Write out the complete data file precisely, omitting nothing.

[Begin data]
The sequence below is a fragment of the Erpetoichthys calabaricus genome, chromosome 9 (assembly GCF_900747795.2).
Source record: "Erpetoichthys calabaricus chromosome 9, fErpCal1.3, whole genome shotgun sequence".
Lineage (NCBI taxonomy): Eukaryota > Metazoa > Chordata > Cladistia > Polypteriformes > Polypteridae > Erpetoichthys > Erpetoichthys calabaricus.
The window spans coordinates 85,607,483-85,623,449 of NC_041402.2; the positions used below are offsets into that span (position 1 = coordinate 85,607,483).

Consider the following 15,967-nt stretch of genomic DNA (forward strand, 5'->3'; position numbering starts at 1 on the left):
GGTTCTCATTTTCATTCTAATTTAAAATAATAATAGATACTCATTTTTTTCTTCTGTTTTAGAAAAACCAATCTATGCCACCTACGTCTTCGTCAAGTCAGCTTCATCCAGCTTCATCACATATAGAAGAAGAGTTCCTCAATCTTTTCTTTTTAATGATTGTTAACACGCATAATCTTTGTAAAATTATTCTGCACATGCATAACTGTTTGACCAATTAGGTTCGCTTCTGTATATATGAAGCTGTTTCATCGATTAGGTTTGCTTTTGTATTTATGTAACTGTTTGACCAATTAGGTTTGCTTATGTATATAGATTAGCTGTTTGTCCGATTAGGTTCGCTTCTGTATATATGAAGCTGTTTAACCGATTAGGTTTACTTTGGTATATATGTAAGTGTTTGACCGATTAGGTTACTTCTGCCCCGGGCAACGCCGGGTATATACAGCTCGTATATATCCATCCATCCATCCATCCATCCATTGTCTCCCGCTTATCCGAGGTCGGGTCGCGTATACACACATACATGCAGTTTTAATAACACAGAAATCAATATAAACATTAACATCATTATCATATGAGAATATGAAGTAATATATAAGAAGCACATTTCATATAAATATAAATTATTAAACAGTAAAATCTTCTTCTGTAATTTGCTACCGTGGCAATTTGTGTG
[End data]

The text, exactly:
The sequence below is a fragment of the Erpetoichthys calabaricus genome, chromosome 9 (assembly GCF_900747795.2).
Source record: "Erpetoichthys calabaricus chromosome 9, fErpCal1.3, whole genome shotgun sequence".
Lineage (NCBI taxonomy): Eukaryota > Metazoa > Chordata > Cladistia > Polypteriformes > Polypteridae > Erpetoichthys > Erpetoichthys calabaricus.
The window spans coordinates 85,607,483-85,623,449 of NC_041402.2; the positions used below are offsets into that span (position 1 = coordinate 85,607,483).

Consider the following 15,967-nt stretch of genomic DNA (forward strand, 5'->3'; position numbering starts at 1 on the left):
GGTTCTCATTTTCATTCTAATTTAAAATAATAATAGATACTCATTTTTTTCTTCTGTTTTAGAAAAACCAATCTATGCCACCTACGTCTTCGTCAAGTCAGCTTCATCCAGCTTCATCACATATAGAAGAAGAGTTCCTCAATCTTTTCTTTTTAATGATTGTTAACACGCATAATCTTTGTAAAATTATTCTGCACATGCATAACTGTTTGACCAATTAGGTTCGCTTCTGTATATATGAAGCTGTTTCATCGATTAGGTTTGCTTTTGTATTTATGTAACTGTTTGACCAATTAGGTTTGCTTATGTATATAGATTAGCTGTTTGTCCGATTAGGTTCGCTTCTGTATATATGAAGCTGTTTAACCGATTAGGTTTACTTTGGTATATATGTAAGTGTTTGACCGATTAGGTTACTTCTGCCCCGGGCAACGCCGGGTATATACAGCTCGTATATATCCATCCATCCATCCATCCATCCATTGTCTCCCGCTTATCCGAGGTCGGGTCGCGTATACACACATACATGCAGTTTTAATAACACAGAAATCAATATAAACATTAACATCATTATCATATGAGAATATGAAGTAATATATAAGAAGCACATTTCATATAAATATAAATTATTAAACAGTAAAATCTTCTTCTGTAATTTGCTACCGTGGCAATTTGTGTG